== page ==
Monday, September 27, 2010

Have You Ever Been To A "Bad" Meeting?

A newcomer asked that question when some of us were together for coffee, after a meeting. We asked for clarification, what did she mean by a "bad meeting?"

One where we came out feeling worse than we'd gone in.

For me, once. One single time in all the thousands of meetings I've attended. I've written about it elsewhere on this blog, but can't find it, and am not in the mood to hunt.

It was in a large city a few hours from here, and I've attended it several times over the years of travelling back and forth, and found it a positive and inspiring meeting. This night, it was a relentless recital of misery and hopelessness, around the room, one after another. I could feel myself slowly sinking, as another person spoke and was, in turn, negative and blaming.

When I was walking back out to my car afterwards, I had to make a concerted mental effort to shake off the weight of all that negativity. I went back to my hotel room and read my Al-Anon Courage to Change, until my usual more hopeful and positive mood reasserted itself.  I took my little dog out for her late night relief walk, and stood looking at the patterns of the streetlights shining through the trees and onto the wet road, as I waited for her to do her thing. I felt enormous, powerful gratitude, which was so strong it brought tears to my eyes, that the very first meeting I'd attended had been full of uproarious laughter.

Those women gave me hope, when they howled with affectionate delight, as a member spoke ruefully of the insanity of her thinking, and how she'd thought it quite reasonable at the time...reminds me of an AA tape a friend lent to me, in which the speaker recounts a story of that sort of loopy reasoning, and at the peak of it, the audience is laughing so hard the speaker has to stop for a moment, until they regain themselves, and when they do, says, "Normal people wouldn't find that funny."

I went to my first Al-Anon group every week, not only because the women were so loving and supportive of me, but because they laughed so much. I love to laugh, and somewhere along the path of living with active drinking, I'd lost my sense of humour. I was a bitter, blaming, resentful, angry soul, and those women folded me seamlessly into their positive and loving meeting. I'd never had that kind of acceptance, and it quite overpowered any judgements I  might have made otherwise. Love and acceptance work to thaw and grow us, where nothing else can. I've never forgotten how powerful that laughter was, and how it taught me that, as the suggested Al-Anon meeting opening reads:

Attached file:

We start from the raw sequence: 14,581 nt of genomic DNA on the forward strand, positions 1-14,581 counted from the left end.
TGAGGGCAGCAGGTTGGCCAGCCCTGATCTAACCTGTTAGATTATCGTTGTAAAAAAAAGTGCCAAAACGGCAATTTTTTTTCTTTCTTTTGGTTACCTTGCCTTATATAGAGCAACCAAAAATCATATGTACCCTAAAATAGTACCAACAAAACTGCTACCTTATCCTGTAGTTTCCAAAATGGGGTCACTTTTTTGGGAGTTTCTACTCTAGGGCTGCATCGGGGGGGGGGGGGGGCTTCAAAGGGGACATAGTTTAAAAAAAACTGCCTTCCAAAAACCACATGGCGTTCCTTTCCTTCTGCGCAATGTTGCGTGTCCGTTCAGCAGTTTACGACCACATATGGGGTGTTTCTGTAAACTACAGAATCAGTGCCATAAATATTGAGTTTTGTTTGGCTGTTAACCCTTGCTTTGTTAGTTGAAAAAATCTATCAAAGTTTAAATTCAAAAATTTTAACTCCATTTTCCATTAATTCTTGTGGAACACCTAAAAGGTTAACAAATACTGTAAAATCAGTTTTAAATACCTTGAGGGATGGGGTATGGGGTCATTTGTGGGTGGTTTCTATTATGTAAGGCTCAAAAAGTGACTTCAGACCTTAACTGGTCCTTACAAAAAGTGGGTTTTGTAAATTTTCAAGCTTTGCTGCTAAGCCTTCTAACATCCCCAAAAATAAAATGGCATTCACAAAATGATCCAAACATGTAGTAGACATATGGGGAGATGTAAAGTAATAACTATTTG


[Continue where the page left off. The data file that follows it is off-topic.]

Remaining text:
"We, too, were lonely and frustrated but in Al-Anon we discover that no situation is really hopeless and that it is possible for us to find contentment and even happiness, whether the alcoholic is still drinking or not."

I try to remember to be an example of that, when I speak at meetings, and write on this blog. I may not always manage it, but I try, the same way others have tried, in the countless meetings I've attended, and the blog posts I've read. A recital of misery may make the speaker feel better for having vented, but it's not exactly "sharing experience, strength and hope."

In a meeting or out, what I need, is for you to tell me about how you had a moment of clarity, which brought you to a place of gratitude. Tell me about the way you suddenly saw how crazed your thinking was, and how it made you laugh out loud. Tell me about how a piece of Al-Anon literature gave you serenity and peace, when you were struggling. Tell me of the way program has changed your life for the better, and you have "...contentment and even happiness, whether the alcoholic is still drinking or not."

1 comment:

  1. I have been to a particular group where there is a dominating leader who doesn't respect the traditions. I sound a bit like I am taking someone's inventory here, but I saw and heard things said that made me decide that group was not for me. Perhaps that in itself was a valuable lesson. I have learned that it is important to be in groups where I can hear and feel the recovery of members. And I have learned that I can take what I like and leave the rest. One day I will likely go back to the group that I left. But right now, I go to those meetings and groups that offer the solution that I want.